Restoration Guide: Introduction to Electrical Systems
Editor's Note: This is article 1 of 8 in Chapter 7: Electrical and Electronics of the Old House Web's Restoration Guide. This guide was developed and edited for old homes from original materials in the U.S. Housing and Urban Development (HUD) Rehab Guide.
This summary of the U.S. Department of Housing and Urban Development (HUD) Rehab Guide is a nine-part series edited by Old House Web with the goal of helping architects, builders, suppliers, homeowners, and restoration experts who are preserving and restoring old houses.
This seventh volume of the Old House Web Guide focuses on the electrical system in an old house, including:
- Up-to-date codes
The guide covers techniques, materials, and tools necessary to make the most of your home restoration.
Table of Contents for the Electrical/Electronics Guide
- Electrical/Electronics Overview
- Service Panels
- Wiring and Receptacles
- Lighting and Controls
- Electric Baseboard Heating
- Phone/Computer/TV Cabling
- Security Systems
What can you expect from each section of the Electrical/Electronics guide?
- The Overview section discusses what to expect when you begin work on the electrical system of an older home, including safety precautions, requirements, and building codes.
- The section on Service Panels describes the most common situations you might encounter and helps you determine whether a panel is safe or unsafe. Here, you will find information developed by HUD about installing a new breaker, panel, sub-panel, adapters, and circuit interrupter outlets.
- The Wiring and Receptacles section describes how to install new wiring, repair insulation, install new receptacles, and spot the differences between different types of wiring, including knob-and-tube and aluminum.
- The information in the Lighting and Controls section focuses on both interior and exterior lighting. This section describes how to repair and replace fixtures, rewire existing fixtures, install dimmer switches, and understand low-voltage, photovoltaic, and LED lighting. The section also contains an overview of different types of lighting controls.
- The section about Electric Baseboard Heating offers information about old and new thermostats, describes how to maintain an existing system, and tells you when it is best to install a more modern and energy-efficient system in your old house.
- The information in the Phone/Computer/TV Cabling section discusses how to incorporate the power needs of modern devices into the restoration of an older home. This section will also tell you what to expect from each type of wiring you might find.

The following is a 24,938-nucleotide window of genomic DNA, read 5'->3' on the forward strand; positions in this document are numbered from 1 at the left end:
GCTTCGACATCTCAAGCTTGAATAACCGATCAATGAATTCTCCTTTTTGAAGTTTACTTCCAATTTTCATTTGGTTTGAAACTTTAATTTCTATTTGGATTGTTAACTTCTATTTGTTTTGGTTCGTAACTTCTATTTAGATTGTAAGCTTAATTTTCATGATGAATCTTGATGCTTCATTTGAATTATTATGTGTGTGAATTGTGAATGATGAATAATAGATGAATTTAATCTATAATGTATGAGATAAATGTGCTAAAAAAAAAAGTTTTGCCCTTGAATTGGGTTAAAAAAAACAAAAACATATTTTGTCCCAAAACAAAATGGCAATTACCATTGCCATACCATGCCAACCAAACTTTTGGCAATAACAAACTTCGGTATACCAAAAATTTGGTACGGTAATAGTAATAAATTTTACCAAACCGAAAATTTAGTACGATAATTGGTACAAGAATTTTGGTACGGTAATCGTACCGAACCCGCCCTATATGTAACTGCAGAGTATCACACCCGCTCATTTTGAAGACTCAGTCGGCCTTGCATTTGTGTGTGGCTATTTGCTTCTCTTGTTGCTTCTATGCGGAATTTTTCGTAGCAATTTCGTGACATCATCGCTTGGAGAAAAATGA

- The section about Security Systems offers an overview of security alarm installation, including control panels, sensors, and wiring replacement. This section includes information about smoke and carbon monoxide detectors, as well as lightning hazards and surge protection. Here, you'll also find out how to make your old house safer. The section closes with information about the techniques, materials, and tools required to install and maintain garage door openers.
Electrical/Electronics Home Restoration and Preservation Sources
The guide includes current information from respected sources, including suppliers, builders, architects, manufacturers, trade shows, conferences, reports, and publications which focus on the home restoration and preservation industry. Also included in the list of sources are trade organizations and building research centers.
Publications included in this section of the Rehab Guide include:
- Advanced Wiring (Time-Life Books)
- Basic Wiring (Time-Life Books)
- Energy Design Update
- Environmental Building News
- Home Energy
- Journal of Light Construction
- Old Electrical Wiring (McGraw-Hill)
- Old-House Journal
- Old-House Journal Guide to Restoration (Dutton)
- Practical Electrical Wiring (McGraw-Hill)
- This Old House
- Traditional Builder
- Wiring a House (Taunton Press)
All information in this guide summary was adapted from the U.S. Department of Housing and Urban Development (HUD) Rehab Guide. For more information visit: http://www.hud.gov
Shannon Dauphin is a freelance writer based near Nashville, Tennessee. Her house was built in 1901, so home repair and renovation have become her hobbies.